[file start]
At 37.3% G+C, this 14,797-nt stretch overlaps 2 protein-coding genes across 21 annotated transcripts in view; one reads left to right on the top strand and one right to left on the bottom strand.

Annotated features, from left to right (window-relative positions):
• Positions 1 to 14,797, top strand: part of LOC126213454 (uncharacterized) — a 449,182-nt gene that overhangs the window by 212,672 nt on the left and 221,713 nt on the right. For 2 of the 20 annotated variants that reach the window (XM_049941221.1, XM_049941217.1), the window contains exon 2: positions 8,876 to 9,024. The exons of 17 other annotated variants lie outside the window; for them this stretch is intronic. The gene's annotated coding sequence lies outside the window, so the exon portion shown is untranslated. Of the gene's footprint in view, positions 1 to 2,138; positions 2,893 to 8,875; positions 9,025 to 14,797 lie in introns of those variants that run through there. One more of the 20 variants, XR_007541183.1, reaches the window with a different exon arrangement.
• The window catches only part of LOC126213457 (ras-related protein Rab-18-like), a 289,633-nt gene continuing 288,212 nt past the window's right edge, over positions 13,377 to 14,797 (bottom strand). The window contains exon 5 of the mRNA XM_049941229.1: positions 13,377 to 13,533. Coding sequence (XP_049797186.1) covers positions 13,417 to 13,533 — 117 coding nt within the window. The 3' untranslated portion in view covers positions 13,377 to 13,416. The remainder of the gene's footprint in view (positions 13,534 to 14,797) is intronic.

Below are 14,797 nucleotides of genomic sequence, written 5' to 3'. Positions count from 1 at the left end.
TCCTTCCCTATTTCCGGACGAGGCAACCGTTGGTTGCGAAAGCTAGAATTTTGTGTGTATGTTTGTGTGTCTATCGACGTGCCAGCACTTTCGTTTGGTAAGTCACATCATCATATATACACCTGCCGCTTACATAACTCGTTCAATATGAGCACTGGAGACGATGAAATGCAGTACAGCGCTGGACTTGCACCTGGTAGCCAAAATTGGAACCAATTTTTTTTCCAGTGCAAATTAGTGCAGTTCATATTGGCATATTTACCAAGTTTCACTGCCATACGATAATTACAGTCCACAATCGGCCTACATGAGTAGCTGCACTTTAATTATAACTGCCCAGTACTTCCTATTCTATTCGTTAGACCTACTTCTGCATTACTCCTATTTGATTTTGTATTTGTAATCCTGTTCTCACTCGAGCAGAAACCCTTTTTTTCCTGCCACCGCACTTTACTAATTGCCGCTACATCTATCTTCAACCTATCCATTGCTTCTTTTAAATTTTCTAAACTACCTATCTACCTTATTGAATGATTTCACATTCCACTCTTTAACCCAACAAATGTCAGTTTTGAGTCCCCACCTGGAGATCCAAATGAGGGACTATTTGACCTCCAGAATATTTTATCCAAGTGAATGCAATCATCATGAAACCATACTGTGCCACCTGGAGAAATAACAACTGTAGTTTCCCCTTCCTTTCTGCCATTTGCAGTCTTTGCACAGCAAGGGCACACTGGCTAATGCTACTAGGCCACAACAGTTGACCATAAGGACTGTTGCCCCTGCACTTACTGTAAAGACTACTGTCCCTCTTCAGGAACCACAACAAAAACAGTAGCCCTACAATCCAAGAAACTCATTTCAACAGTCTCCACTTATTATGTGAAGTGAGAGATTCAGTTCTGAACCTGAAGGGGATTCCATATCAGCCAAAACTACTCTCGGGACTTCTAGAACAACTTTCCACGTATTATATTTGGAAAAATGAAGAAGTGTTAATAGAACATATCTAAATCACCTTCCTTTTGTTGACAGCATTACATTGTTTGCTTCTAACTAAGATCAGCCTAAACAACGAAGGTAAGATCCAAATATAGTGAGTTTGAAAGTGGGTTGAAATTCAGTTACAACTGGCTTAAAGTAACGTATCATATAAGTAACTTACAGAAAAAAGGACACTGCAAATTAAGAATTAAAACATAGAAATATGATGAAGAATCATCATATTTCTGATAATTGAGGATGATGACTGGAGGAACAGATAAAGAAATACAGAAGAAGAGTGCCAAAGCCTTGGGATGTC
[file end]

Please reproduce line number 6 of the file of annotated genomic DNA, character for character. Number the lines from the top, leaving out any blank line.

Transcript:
TCCTTCCCTATTTCCGGACGAGGCAACCGTTGGTTGCGAAAGCTAGAATTTTGTGTGTATGTTTGTGTGTCTATCGACGTGCCAGCACTTTCGTTTGGTAAGTCACATCATCATATATACACCTGCCGCTTACATAACTCGTTCAATATGAGCACTGGAGACGATGAAATGCAGTACAGCGCTGGACTTGCACCTGGTAGCCAAAATTGGAACCAATTTTTTTTCCAGTGCAAATTAGTGCAGTTCATATTGGCATATTTACCAAGTTTCACTGCCATACGATAATTACAGTCCACAATCGGCCTACATGAGTAGCTGCACTTTAATTATAACTGCCCAGTACTTCCTATTCTATTCGTTAGACCTACTTCTGCATTACTCCTATTTGATTTTGTATTTGTAATCCTGTTCTCACTCGAGCAGAAACCCTTTTTTTCCTGCCACCGCACTTTACTAATTGCCGCTACATCTATCTTCAACCTATCCATTGCTTCTTTTAAATTTTCTAAACTACCTATCTACCTTATTGAATGATTTCACATTCCACTCTTTAACCCAACAAATGTCAGTTTTGAGTCCCCACCTGGAGATCCAAATGAGGGACTATTTGACCTCCAGAATATTTTATCCAAGTGAATGCAATCATCATGAAACCATACTGTGCCACCTGGAGAAATAACAACTGTAGTTTCCCCTTCCTTTCTGCCATTTGCAGTCTTTGCACAGCAAGGGCACACTGGCTAATGCTACTAGGCCACAACAGTTGACCATAAGGACTGTTGCCCCTGCACTTACTGTAAAGACTACTGTCCCTCTTCAGGAACCACAACAAAAACAGTAGCCCTACAATCCAAGAAACTCATTTCAACAGTCTCCACTTATTATGTGAAGTGAGAGATTCAGTTCTGAACCTGAAGGGGATTCCATATCAGCCAAAACTACTCTCGGGACTTCTAGAACAACTTTCCACGTATTATATTTGGAAAAATGAAGAAGTGTTAATAGAACATATCTAAATCACCTTCCTTTTGTTGACAGCATTACATTGTTTGCTTCTAACTAAGATCAGCCTAAACAACGAAGGTAAGATCCAAATATAGTGAGTTTGAAAGTGGGTTGAAATTCAGTTACAACTGGCTTAAAGTAACGTATCATATAAGTAACTTACAGAAAAAAGGACACTGCAAATTAAGAATTAAAACATAGAAATATGATGAAGAATCATCATATTTCTGATAATTGAGGATGATGACTGGAGGAACAGATAAAGAAATACAGAAGAAGAGTGCCAAAGCCTTGGGATGTC